Congress Hits Brakes on ‘Cadillac’
Postponing the tax until 2020 gives Congress more time to assess its potential effect on employers and employees.
Just as employers were gearing up to address the looming “Cadillac” tax, Congress has pumped the brakes on it.
In a rare bipartisan effort in this Congress, the legislators in December deferred the 40 percent excise tax until 2020. And it has many employers taking their collective foot off the gas and breathing a sigh of relief, at least for now.
“A delay will give Congress and the administration more time to evaluate the impact of the tax and address the potentially negative consequences in terms of reduced benefits, job losses and declines in personal income,” said Steve Wojcik, vice president of public policy at the National Business Group on Health, in a written statement.
Originally set to take effect in 2018, the so-called Cadillac tax imposes a 40 percent tax on single coverage valued at more than $10,200 and family coverage valued at more than $27,500. Employer-sponsored insurance is currently excluded from income and payroll taxes. The tax, which is part of the Affordable Care Act, was envisioned as a way to discourage employers from offering overly expensive health care plans that depress wages and increase overall health care spending, according to Brian Blase, a senior research fellow at George Mason University.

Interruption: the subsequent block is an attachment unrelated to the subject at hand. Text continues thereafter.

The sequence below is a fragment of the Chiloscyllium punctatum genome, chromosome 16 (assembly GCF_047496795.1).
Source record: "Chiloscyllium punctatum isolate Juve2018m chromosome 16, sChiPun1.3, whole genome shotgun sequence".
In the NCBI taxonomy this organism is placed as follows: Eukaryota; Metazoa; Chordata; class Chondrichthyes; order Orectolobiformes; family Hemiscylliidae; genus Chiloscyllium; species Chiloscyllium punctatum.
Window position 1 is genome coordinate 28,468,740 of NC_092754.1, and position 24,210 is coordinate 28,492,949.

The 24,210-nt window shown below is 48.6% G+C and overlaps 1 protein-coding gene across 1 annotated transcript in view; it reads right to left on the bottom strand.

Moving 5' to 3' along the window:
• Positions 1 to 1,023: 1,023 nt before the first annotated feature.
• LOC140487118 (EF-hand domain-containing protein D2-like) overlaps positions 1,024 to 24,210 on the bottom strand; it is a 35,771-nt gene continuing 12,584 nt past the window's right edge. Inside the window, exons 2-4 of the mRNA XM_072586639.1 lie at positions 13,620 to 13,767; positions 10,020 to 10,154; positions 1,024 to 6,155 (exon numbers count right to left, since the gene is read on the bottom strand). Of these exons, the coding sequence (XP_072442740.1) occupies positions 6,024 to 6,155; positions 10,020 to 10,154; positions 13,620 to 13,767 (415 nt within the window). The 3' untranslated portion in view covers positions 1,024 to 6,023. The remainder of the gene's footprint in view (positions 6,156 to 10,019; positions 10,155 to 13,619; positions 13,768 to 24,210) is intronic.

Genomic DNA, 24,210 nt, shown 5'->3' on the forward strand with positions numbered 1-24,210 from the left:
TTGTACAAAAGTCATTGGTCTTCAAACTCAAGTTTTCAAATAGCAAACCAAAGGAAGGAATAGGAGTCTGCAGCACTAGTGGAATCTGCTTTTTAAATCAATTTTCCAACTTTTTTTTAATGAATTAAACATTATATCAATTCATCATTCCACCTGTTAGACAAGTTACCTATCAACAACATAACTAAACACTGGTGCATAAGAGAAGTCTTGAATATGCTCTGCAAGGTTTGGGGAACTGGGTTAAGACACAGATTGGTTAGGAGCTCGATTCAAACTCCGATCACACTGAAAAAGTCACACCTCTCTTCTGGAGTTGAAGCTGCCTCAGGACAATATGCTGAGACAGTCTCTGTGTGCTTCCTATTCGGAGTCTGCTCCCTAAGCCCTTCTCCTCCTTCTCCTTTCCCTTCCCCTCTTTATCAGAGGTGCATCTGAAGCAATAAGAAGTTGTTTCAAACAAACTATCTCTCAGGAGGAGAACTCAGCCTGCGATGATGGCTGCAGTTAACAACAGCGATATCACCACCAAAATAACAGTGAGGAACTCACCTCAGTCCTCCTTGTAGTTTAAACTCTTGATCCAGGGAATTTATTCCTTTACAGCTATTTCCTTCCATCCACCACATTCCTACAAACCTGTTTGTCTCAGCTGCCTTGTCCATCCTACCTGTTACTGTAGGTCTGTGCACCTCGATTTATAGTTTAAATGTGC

According to a recent Kaiser Family Foundation analysis, about 1 in 4 employers are expected to offer health plans in 2018 that are expensive enough to trigger the tax. After that, the tax’s reach is expected to expand quickly because it is tied to the rate of inflation, and insurance premiums have been growing more rapidly than that rate. This means more and more health plans will be ensnared as time goes on, Wojcik said.
A recent NBGH survey of 140 large corporations found that almost 48 percent of respondents expect at least one of their benefit plans will hit the excise tax threshold in 2018 if they don’t take measures to control rising health care costs. By 2020, 72 percent expect one of their plans will trigger the tax.
As a result, many employers are offering lower-priced health plans that shift more of the rising cost of health care onto employees. Congress’ action to delay the tax calls into question whether taxing employers is the best way to control health care spending, Wojcik said.
Unions in particular have strenuously opposed the tax; they say it could lead to reductions in health benefits prized by their members.
“Increasing the worker’s pain through skimpier health plans is not the best way to target that problems,” said Tom Leibfried, a health care lobbyist for the AFL-CIO, in a written statement.
While the delay does give employers more time to adjust plans and stay under the tax, the NBGH and other organizations hope that Congress addresses the root problem of health care inflation and finds a more effective solution.
“This is really a demand-side tool to control health care spending,” Wojcik said.